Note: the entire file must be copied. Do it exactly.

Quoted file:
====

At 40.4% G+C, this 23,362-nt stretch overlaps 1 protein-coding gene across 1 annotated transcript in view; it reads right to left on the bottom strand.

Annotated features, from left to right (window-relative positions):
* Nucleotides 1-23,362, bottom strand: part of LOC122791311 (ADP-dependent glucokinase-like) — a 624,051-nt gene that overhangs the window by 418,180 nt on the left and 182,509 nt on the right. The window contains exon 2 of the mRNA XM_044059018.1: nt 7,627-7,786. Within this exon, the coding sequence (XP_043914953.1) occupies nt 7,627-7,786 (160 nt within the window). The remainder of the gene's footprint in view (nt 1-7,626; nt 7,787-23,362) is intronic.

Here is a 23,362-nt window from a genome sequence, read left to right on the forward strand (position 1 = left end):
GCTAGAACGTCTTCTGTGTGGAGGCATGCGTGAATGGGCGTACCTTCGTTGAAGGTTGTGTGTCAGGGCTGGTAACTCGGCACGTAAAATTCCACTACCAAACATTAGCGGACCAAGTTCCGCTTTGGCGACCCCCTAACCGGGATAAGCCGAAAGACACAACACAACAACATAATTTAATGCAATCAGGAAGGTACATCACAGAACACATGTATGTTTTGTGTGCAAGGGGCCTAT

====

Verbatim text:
At 40.4% G+C, this 23,362-nt stretch overlaps 1 protein-coding gene across 1 annotated transcript in view; it reads right to left on the bottom strand.

Annotated features, from left to right (window-relative positions):
* Nucleotides 1-23,362, bottom strand: part of LOC122791311 (ADP-dependent glucokinase-like) — a 624,051-nt gene that overhangs the window by 418,180 nt on the left and 182,509 nt on the right. The window contains exon 2 of the mRNA XM_044059018.1: nt 7,627-7,786. Within this exon, the coding sequence (XP_043914953.1) occupies nt 7,627-7,786 (160 nt within the window). The remainder of the gene's footprint in view (nt 1-7,626; nt 7,787-23,362) is intronic.

Here is a 23,362-nt window from a genome sequence, read left to right on the forward strand (position 1 = left end):
GCTAGAACGTCTTCTGTGTGGAGGCATGCGTGAATGGGCGTACCTTCGTTGAAGGTTGTGTGTCAGGGCTGGTAACTCGGCACGTAAAATTCCACTACCAAACATTAGCGGACCAAGTTCCGCTTTGGCGACCCCCTAACCGGGATAAGCCGAAAGACACAACACAACAACATAATTTAATGCAATCAGGAAGGTACATCACAGAACACATGTATGTTTTGTGTGCAAGGGGCCTAT